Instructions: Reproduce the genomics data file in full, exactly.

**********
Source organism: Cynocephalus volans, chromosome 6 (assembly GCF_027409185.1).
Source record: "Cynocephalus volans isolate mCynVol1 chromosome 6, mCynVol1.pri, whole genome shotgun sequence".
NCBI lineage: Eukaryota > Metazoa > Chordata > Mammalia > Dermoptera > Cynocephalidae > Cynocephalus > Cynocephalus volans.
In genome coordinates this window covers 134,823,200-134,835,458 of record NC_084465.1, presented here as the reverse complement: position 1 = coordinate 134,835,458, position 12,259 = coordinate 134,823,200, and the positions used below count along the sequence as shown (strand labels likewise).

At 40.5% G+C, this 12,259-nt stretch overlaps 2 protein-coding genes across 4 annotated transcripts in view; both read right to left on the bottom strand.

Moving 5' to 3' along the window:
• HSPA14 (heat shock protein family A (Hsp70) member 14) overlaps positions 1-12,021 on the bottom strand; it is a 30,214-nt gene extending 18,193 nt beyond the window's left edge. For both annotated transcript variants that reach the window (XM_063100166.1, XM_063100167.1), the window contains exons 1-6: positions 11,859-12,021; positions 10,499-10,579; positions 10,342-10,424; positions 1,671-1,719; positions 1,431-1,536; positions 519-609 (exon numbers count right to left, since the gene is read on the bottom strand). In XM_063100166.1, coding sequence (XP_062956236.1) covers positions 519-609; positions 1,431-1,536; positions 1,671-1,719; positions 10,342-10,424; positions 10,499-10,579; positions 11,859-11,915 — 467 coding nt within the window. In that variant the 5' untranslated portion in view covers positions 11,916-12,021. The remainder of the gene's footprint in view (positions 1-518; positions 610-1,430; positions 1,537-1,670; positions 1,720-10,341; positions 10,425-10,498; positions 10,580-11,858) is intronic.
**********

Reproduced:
Source organism: Cynocephalus volans, chromosome 6 (assembly GCF_027409185.1).
Source record: "Cynocephalus volans isolate mCynVol1 chromosome 6, mCynVol1.pri, whole genome shotgun sequence".
NCBI lineage: Eukaryota > Metazoa > Chordata > Mammalia > Dermoptera > Cynocephalidae > Cynocephalus > Cynocephalus volans.
In genome coordinates this window covers 134,823,200-134,835,458 of record NC_084465.1, presented here as the reverse complement: position 1 = coordinate 134,835,458, position 12,259 = coordinate 134,823,200, and the positions used below count along the sequence as shown (strand labels likewise).

At 40.5% G+C, this 12,259-nt stretch overlaps 2 protein-coding genes across 4 annotated transcripts in view; both read right to left on the bottom strand.

Moving 5' to 3' along the window:
• HSPA14 (heat shock protein family A (Hsp70) member 14) overlaps positions 1-12,021 on the bottom strand; it is a 30,214-nt gene extending 18,193 nt beyond the window's left edge. For both annotated transcript variants that reach the window (XM_063100166.1, XM_063100167.1), the window contains exons 1-6: positions 11,859-12,021; positions 10,499-10,579; positions 10,342-10,424; positions 1,671-1,719; positions 1,431-1,536; positions 519-609 (exon numbers count right to left, since the gene is read on the bottom strand). In XM_063100166.1, coding sequence (XP_062956236.1) covers positions 519-609; positions 1,431-1,536; positions 1,671-1,719; positions 10,342-10,424; positions 10,499-10,579; positions 11,859-11,915 — 467 coding nt within the window. In that variant the 5' untranslated portion in view covers positions 11,916-12,021. The remainder of the gene's footprint in view (positions 1-518; positions 610-1,430; positions 1,537-1,670; positions 1,720-10,341; positions 10,425-10,498; positions 10,580-11,858) is intronic.